A first step toward banning cash in America is the proposed elimination of the $100 bill. As I write, a number of economists are calling for exactly this. Former Secretary of Treasury Larry Summers is a prominent voice in the argument to eliminate the $100 bill. Harvard Professor Ken Rogoff is another strong advocate.

The next step took place just days ago as the world’s elites gathered in Davos, Switzerland for the Davos Economic Forum. Here, the cry from elites went out for the elimination of cash in the United States.

Joseph Stiglitz, the Nobel Prize winning Professor from Columbia University, reportedly made this statement during the forum. “I believe very strongly that countries like the United States could and should move to a digital currency.”

In a CNBC interview from Davos, PayPal CEO, Daniel Schulman, also called for the elimination of cash citing the fact that processing cash to include checks, was costly and wasteful. He said, digital transactions are “cheaper because they are not subject to fees that often come with cashing checks or transferring money in person.”

Are There Other Signs That Cash Is Becoming Endangered?

Now shocking evidence that this process may have already begun has just been uncovered. On September 29, 2016, the Monetary Base, as reported by usdebtclock.org was counting backwards.

The Monetary Base is defined as . . .

“The total amount of currency that is either circulated in the hands of the public or in the commercial bank deposits held in the Central Bank’s reserves.”

On September 29, 2016, the total of these reserves shown to exist were $3.802 trillion dollars. At the same time, the M2 Money Supply, consisting of . . .

M1 (includes physical currency) plus savings deposits, small denomination time deposits, Individual Retirement Accounts (IRA) and Keogh balances at depository institutions, and balances in retail money market mutual funds

. . . was $13.016 trillion dollars. Now let’s do a little time travel into the future of our money supply. According to the USdebtclock.org, by 2021 the supply of currency is now projected to fall by 8 percent to $3.518 trillion. (This number is still falling now and in the future) Given a projected 8 percent rise in GDP during the same period, a falling supply of cash is contrary to the trend.

Most astonishing however, is the projected 30 percent rise of M2 to $16.777 trillion. The rise of digital money appears to be correlated to the declining supply of currency. This trend will continue as technology dictates cultural shifts that drive digital transactions and eliminate the need for cash.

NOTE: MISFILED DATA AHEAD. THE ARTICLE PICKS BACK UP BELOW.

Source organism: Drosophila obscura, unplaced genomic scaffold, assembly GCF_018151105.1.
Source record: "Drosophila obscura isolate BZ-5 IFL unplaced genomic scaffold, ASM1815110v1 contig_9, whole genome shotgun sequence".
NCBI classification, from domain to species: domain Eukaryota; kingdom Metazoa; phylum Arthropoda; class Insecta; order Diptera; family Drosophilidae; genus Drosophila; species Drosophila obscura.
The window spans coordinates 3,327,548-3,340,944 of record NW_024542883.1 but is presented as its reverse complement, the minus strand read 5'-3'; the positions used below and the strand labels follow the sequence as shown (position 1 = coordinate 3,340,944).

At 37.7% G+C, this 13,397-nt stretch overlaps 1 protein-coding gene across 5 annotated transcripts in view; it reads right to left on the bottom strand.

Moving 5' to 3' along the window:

At the same time real cash disappears and the supply of digital cash grows our national debt increases at a rate of $2.2 billion per week, U.S. total debt (including unfunded liabilities) grows at a rate of more than $16 billion per day, while currency and credit derivatives currently exceed $500 trillion. Who says you need cash to run a growing economy?

In this context, cash is already gone. You can hardly blame cash for the tremendous bubbles that have been blown up in our financial system. In fact you could make the case that digital money has enabled the expansion of the biggest debt bubbles in history.

The minimal amount of cash circulating in our multi-trillion dollar system could be compared to a bag of quarters circulating in Disney World. The vast majority of payments are electronic. What remains are merely tattered remnants of a flourishing society. As these last remnants of cash finally disappear, so too will our protection against wealth destruction.

Alan Greenspan once wrote:

“In the absence of the gold standard, there is no way to protect savings from confiscation through inflation. There is no safe store of value. If there were, the government would have to make its holding illegal, as was done in the case of gold. If everyone decided, for example, to convert all his bank deposits to silver or copper or any other good, and thereafter declined to accept checks as payment for goods, bank deposits would lose their purchasing power and government-created bank credit would be worthless as a claim on goods. The financial policy of the welfare state requires that there be no way for the owners of wealth to protect themselves.”

Perhaps no truer words were ever written. Alan Greenspan wrote them in 1966, a time when cash was still backed by gold. Since then, and as a consequence of cash losing its gold backing in 1971, inflation has robbed the dollar of 87 percent of its purchasing power. If this is the consequence of a financial system no longer backed by gold, what now are the consequences of a financial system where there is no cash? Think about it.